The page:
Title: Neurological Relativism
Date: 1978
Source: Retrieved on 19 February 2011 from www.rawilsonfans.com
Notes: Originally published in the March 1978 issue of New Libertarian, p.8

In my previous two columns, I have presented the case for the ultimate skepticism (i.e. solipsism) as strongly as I could, indicated that it not only can be defended on rigidly logical grounds (cf. Hume, David, works of), but also that is seemingly confirmed empirically by the practice of silent-level meditation.

Of course, I am not a solipsist. Having fathered four children in this highly competitive society, I have had to confront the nitty-gritty gut-level reality of the iron laws of economics in a manner and with a persistance that makes me as much of a believer in “external reality” as any Marxist or Objectivist could wish.

I have even been on Welfare twice in my 45 years, for over a year each time. (It is a most educational experience and every libertarian ought to go through it, just as every Marxist ought to have the experience of running a business and meeting a payroll.) Nobody who has gone through the rituals of social degregation involved in falling from Associate Editor of Playboy to Welfare “case” (Americanus nondesirabilis) can be a solipsist. To get off Welfare and become affluent again, as I have also done, is an even better cure for solipsism; if I hadn’t figured out some of the laws of that part of the “external world” known as publishing, I would still be on Welfare.

Nonetheless, my skepticism does verge very close to the solipsistic extreme, and Mr. John Walker had ample excuse to wonder, as he did in NLW 93, how somebody as close to solipsism as I am does manage to deal with the external, sensory-sensual, existential world at all.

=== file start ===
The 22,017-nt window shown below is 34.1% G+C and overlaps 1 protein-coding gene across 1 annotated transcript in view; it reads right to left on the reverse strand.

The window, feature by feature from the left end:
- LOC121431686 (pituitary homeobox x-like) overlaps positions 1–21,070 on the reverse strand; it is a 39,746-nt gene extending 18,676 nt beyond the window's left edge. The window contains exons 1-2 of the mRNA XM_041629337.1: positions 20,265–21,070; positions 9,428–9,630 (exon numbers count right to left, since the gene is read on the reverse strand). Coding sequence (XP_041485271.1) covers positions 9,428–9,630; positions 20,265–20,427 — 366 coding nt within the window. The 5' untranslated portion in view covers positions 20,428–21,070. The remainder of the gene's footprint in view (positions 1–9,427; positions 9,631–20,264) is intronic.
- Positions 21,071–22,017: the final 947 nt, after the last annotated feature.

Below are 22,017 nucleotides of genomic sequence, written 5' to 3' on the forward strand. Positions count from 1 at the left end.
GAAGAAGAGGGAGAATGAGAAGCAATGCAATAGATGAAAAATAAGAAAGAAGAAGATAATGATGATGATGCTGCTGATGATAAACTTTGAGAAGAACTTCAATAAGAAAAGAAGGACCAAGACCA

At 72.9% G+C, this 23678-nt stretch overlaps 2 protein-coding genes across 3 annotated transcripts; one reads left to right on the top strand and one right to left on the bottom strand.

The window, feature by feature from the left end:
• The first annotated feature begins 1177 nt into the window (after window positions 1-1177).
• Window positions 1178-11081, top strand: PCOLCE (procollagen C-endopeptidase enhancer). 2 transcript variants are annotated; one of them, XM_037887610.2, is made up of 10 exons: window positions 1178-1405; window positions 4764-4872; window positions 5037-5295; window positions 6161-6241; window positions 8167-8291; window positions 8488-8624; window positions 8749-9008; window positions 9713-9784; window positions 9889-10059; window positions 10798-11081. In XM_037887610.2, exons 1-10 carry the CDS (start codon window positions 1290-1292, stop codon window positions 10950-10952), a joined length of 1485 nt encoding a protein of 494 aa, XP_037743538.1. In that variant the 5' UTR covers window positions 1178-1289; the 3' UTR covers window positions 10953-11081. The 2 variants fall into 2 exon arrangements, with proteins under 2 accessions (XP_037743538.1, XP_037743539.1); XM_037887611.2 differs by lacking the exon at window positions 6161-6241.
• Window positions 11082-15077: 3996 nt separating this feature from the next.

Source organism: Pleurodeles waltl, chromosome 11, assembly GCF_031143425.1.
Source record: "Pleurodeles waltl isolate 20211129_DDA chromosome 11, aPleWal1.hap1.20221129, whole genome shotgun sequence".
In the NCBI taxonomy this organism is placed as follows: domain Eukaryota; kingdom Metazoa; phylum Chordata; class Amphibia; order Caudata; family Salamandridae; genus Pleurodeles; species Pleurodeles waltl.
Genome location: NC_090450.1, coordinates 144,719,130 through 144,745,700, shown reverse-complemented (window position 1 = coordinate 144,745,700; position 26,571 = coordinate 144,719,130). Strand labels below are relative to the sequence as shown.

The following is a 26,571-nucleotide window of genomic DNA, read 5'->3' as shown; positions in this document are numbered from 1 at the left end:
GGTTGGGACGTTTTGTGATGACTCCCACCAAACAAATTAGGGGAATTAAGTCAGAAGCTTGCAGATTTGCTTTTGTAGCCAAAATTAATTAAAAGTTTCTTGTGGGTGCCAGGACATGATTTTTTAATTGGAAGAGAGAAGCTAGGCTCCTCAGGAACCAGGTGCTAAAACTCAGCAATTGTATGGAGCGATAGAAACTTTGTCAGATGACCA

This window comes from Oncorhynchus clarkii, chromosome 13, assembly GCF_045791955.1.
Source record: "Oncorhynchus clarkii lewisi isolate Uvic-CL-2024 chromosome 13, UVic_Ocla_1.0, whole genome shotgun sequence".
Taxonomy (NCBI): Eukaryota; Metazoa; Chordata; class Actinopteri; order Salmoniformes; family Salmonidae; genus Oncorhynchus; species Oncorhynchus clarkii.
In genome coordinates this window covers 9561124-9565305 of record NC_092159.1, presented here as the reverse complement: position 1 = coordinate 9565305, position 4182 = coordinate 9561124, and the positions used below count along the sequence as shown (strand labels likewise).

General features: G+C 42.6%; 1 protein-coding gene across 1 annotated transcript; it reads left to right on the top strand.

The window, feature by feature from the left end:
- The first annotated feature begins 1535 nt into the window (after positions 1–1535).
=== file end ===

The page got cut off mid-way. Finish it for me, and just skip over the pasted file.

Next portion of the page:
The answer is the same as Godzilla gave on Saturday Night Live when Baba Wawa asked him, “How do you and Mrs. Godzilla do it?

“Very carefully,” said Godzilla. And that’s how I deal with “reality.”

As the result of the yogic and alchemical disciplines I have practiced during the last 15 years, I know that the solipsist position is the minimal truth, i.e., that all we really know is a stream of sensation. The common sense hypothesis that there is an Ego (“me”) observing/experiencing this stream, are unprovable, but denying them seems to lead to worse confusion than (tentatively) accepting them.

But I also know that everything I think I know about the Ego (“me”) and the External World (“it”) is woefully little, and very misleading (more “untrue” than “true”) because it is such a microscopic fragment of what the total Me and the total Universe must be. Blake said, wisely, that “Every thing Capable of being Believed is an Image of the Truth;” but it is also true, as Blake no doubt realized, that Every thing Capable of being Believed is Self-Hypnosis.

It is emperically known to me, through neurological experiment, that every time I manage to change to focus of my nervous system, a new Me appears, and a new External Reality, and that these mingle in curious ways, and each grows steadily bigger, weirder, more mysterious and more humorous as my researches proceed.

Artemus Ward put it this way: “The trouble with most folks is not that they don’t know enough but that they know so much that ain’t true.” Or, in the more slashing style of Neitzsche’s soaring sarcasm, “We are all much greater artists than we realize.” Whatever we know of Me and The Universe through the filter of our nervous system is much more of a record of the structural functioning of the nervous system itself than it is of the enormous mysteries of the real Me and real Universe.